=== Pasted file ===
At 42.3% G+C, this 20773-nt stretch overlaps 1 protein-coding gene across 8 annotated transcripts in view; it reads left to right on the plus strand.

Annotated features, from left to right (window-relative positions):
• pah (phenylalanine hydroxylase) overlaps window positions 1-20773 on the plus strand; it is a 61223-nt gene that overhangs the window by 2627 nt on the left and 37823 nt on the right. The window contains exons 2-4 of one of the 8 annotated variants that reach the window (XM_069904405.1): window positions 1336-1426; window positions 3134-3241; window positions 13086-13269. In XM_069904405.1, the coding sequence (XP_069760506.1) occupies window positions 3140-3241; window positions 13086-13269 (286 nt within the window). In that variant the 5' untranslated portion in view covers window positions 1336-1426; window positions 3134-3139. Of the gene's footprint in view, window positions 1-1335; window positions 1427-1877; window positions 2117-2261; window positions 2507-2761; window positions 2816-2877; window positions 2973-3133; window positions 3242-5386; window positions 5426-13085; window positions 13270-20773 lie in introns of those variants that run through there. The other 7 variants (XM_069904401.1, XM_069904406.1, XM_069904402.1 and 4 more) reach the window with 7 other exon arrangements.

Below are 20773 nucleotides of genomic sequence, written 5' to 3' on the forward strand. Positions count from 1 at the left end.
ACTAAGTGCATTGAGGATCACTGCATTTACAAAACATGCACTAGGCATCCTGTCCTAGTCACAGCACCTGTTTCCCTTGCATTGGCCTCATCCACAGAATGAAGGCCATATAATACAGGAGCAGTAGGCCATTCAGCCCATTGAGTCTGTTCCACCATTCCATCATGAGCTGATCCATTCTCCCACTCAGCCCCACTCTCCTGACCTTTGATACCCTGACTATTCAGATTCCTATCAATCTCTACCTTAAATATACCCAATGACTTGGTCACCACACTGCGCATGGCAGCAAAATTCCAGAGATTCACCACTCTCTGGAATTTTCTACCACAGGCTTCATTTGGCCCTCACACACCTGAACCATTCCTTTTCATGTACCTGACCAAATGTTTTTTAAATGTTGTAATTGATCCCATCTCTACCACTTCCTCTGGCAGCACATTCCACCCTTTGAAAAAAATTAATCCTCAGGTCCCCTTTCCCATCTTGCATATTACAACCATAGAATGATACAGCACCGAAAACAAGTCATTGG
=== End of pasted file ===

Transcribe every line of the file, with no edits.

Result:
At 42.3% G+C, this 20773-nt stretch overlaps 1 protein-coding gene across 8 annotated transcripts in view; it reads left to right on the plus strand.

Annotated features, from left to right (window-relative positions):
• pah (phenylalanine hydroxylase) overlaps window positions 1-20773 on the plus strand; it is a 61223-nt gene that overhangs the window by 2627 nt on the left and 37823 nt on the right. The window contains exons 2-4 of one of the 8 annotated variants that reach the window (XM_069904405.1): window positions 1336-1426; window positions 3134-3241; window positions 13086-13269. In XM_069904405.1, the coding sequence (XP_069760506.1) occupies window positions 3140-3241; window positions 13086-13269 (286 nt within the window). In that variant the 5' untranslated portion in view covers window positions 1336-1426; window positions 3134-3139. Of the gene's footprint in view, window positions 1-1335; window positions 1427-1877; window positions 2117-2261; window positions 2507-2761; window positions 2816-2877; window positions 2973-3133; window positions 3242-5386; window positions 5426-13085; window positions 13270-20773 lie in introns of those variants that run through there. The other 7 variants (XM_069904401.1, XM_069904406.1, XM_069904402.1 and 4 more) reach the window with 7 other exon arrangements.

Below are 20773 nucleotides of genomic sequence, written 5' to 3' on the forward strand. Positions count from 1 at the left end.
ACTAAGTGCATTGAGGATCACTGCATTTACAAAACATGCACTAGGCATCCTGTCCTAGTCACAGCACCTGTTTCCCTTGCATTGGCCTCATCCACAGAATGAAGGCCATATAATACAGGAGCAGTAGGCCATTCAGCCCATTGAGTCTGTTCCACCATTCCATCATGAGCTGATCCATTCTCCCACTCAGCCCCACTCTCCTGACCTTTGATACCCTGACTATTCAGATTCCTATCAATCTCTACCTTAAATATACCCAATGACTTGGTCACCACACTGCGCATGGCAGCAAAATTCCAGAGATTCACCACTCTCTGGAATTTTCTACCACAGGCTTCATTTGGCCCTCACACACCTGAACCATTCCTTTTCATGTACCTGACCAAATGTTTTTTAAATGTTGTAATTGATCCCATCTCTACCACTTCCTCTGGCAGCACATTCCACCCTTTGAAAAAAATTAATCCTCAGGTCCCCTTTCCCATCTTGCATATTACAACCATAGAATGATACAGCACCGAAAACAAGTCATTGG